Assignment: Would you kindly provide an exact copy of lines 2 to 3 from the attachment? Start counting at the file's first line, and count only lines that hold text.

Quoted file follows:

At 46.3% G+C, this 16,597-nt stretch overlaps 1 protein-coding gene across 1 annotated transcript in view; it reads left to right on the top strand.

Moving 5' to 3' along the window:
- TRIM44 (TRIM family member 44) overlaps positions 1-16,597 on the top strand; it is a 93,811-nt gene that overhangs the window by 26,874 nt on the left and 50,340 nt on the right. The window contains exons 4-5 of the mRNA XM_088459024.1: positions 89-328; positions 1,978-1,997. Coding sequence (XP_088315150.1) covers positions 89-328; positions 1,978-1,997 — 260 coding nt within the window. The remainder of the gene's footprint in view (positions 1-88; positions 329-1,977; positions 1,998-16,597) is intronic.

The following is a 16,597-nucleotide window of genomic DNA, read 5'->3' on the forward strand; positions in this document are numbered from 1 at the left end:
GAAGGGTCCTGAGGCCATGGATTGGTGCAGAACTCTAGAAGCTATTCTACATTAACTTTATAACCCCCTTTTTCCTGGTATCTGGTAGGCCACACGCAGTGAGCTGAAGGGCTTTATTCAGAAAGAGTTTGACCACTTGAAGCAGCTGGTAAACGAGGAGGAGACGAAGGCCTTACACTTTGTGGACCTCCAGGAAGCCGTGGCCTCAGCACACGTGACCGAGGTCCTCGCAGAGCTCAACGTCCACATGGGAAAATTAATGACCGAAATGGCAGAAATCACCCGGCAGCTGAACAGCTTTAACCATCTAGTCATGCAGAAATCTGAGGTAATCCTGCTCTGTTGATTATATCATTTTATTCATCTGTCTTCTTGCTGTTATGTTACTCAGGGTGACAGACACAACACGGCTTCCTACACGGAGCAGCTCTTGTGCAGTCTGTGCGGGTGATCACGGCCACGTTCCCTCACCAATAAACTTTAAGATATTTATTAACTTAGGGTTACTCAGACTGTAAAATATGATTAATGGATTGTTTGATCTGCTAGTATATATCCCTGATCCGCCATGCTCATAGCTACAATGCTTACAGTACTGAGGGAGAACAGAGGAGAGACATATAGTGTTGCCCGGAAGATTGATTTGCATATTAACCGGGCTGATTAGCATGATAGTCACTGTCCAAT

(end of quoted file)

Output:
Moving 5' to 3' along the window:
- TRIM44 (TRIM family member 44) overlaps positions 1-16,597 on the top strand; it is a 93,811-nt gene that overhangs the window by 26,874 nt on the left and 50,340 nt on the right. The window contains exons 4-5 of the mRNA XM_088459024.1: positions 89-328; positions 1,978-1,997. Coding sequence (XP_088315150.1) covers positions 89-328; positions 1,978-1,997 — 260 coding nt within the window. The remainder of the gene's footprint in view (positions 1-88; positions 329-1,977; positions 1,998-16,597) is intronic.